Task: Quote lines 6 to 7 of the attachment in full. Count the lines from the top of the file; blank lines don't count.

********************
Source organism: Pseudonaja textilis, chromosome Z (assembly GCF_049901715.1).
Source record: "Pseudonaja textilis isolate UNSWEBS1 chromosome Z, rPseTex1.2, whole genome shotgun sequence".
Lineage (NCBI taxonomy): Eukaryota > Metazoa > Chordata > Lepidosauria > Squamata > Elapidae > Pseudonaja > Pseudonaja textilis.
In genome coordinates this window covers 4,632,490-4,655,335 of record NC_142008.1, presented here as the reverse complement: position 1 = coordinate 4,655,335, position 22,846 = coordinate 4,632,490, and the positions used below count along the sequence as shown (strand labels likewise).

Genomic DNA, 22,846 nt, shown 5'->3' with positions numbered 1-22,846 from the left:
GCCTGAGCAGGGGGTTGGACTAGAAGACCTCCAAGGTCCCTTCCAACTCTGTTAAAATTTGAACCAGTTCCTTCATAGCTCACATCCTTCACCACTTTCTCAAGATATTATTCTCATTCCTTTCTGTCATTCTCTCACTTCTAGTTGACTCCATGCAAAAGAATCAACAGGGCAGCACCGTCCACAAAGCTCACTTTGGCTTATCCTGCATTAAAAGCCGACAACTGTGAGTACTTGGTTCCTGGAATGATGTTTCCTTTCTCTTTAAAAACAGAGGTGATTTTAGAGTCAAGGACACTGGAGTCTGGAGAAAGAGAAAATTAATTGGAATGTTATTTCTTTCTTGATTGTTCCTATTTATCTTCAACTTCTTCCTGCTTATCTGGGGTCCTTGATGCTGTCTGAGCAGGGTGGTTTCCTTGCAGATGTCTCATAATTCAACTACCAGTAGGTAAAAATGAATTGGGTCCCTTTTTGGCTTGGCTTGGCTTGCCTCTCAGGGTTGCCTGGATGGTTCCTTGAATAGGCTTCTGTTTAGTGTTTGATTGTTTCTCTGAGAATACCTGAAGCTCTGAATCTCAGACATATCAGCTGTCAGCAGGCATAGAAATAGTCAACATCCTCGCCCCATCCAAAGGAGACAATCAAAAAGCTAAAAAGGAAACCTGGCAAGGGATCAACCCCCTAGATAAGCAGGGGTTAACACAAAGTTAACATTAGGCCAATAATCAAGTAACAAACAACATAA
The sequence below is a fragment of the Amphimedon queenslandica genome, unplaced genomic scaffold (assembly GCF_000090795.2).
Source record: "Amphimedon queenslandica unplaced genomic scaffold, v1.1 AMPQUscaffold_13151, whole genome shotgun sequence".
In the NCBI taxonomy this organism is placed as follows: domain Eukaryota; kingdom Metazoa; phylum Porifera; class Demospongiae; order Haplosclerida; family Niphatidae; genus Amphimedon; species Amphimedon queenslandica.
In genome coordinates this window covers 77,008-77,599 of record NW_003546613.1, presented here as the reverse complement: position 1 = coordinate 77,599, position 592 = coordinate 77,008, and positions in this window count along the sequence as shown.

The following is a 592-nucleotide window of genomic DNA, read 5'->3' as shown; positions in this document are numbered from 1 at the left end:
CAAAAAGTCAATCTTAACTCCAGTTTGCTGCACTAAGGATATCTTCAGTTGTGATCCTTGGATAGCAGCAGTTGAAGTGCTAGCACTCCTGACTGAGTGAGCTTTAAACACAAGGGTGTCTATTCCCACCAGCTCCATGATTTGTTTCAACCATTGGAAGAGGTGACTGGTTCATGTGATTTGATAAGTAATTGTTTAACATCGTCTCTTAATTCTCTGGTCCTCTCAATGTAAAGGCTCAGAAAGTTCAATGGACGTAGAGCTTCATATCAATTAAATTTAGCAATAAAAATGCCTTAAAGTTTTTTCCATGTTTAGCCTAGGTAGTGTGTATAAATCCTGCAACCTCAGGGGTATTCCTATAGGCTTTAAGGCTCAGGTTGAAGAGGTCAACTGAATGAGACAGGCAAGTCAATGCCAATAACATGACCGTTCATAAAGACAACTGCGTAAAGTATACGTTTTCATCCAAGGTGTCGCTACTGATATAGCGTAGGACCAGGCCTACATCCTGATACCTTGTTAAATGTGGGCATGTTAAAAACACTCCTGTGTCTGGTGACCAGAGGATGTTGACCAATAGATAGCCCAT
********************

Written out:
GCCTGAGCAGGGGGTTGGACTAGAAGACCTCCAAGGTCCCTTCCAACTCTGTTAAAATTTGAACCAGTTCCTTCATAGCTCACATCCTTCACCACTTTCTCAAGATATTATTCTCATTCCTTTCTGTCATTCTCTCACTTCTAGTTGACTCCATGCAAAAGAATCAACAGGGCAGCACCGTCCACAAAGCTCACTTTGGCTTATCCTGCATTAAAAGCCGACAACTGTGAGTACTTGGTTCCTGGAATGATGTTTCCTTTCTCTTTAAAAACAGAGGTGATTTTAGAGTCAAGGACACTGGAGTCTGGAGAAAGAGAAAATTAATTGGAATGTTATTTCTTTCTTGATTGTTCCTATTTATCTTCAACTTCTTCCTGCTTATCTGGGGTCCTTGATGCTGTCTGAGCAGGGTGGTTTCCTTGCAGATGTCTCATAATTCAACTACCAGTAGGTAAAAATGAATTGGGTCCCTTTTTGGCTTGGCTTGGCTTGCCTCTCAGGGTTGCCTGGATGGTTCCTTGAATAGGCTTCTGTTTAGTGTTTGATTGTTTCTCTGAGAATACCTGAAGCTCTGAATCTCAGACATATCAGCTGTCAGCAGGCATAGAAATAGTCAACATCCTCGCCCCATCCAAAGGAGACAATCAAAAAGCTAAAAAGGAAACCTGGCAAGGGATCAACCCCCTAGATAAGCAGGGGTTAACACAAAGTTAACATTAGGCCAATAATCAAGTAACAAACAACATAA
The sequence below is a fragment of the Amphimedon queenslandica genome, unplaced genomic scaffold (assembly GCF_000090795.2).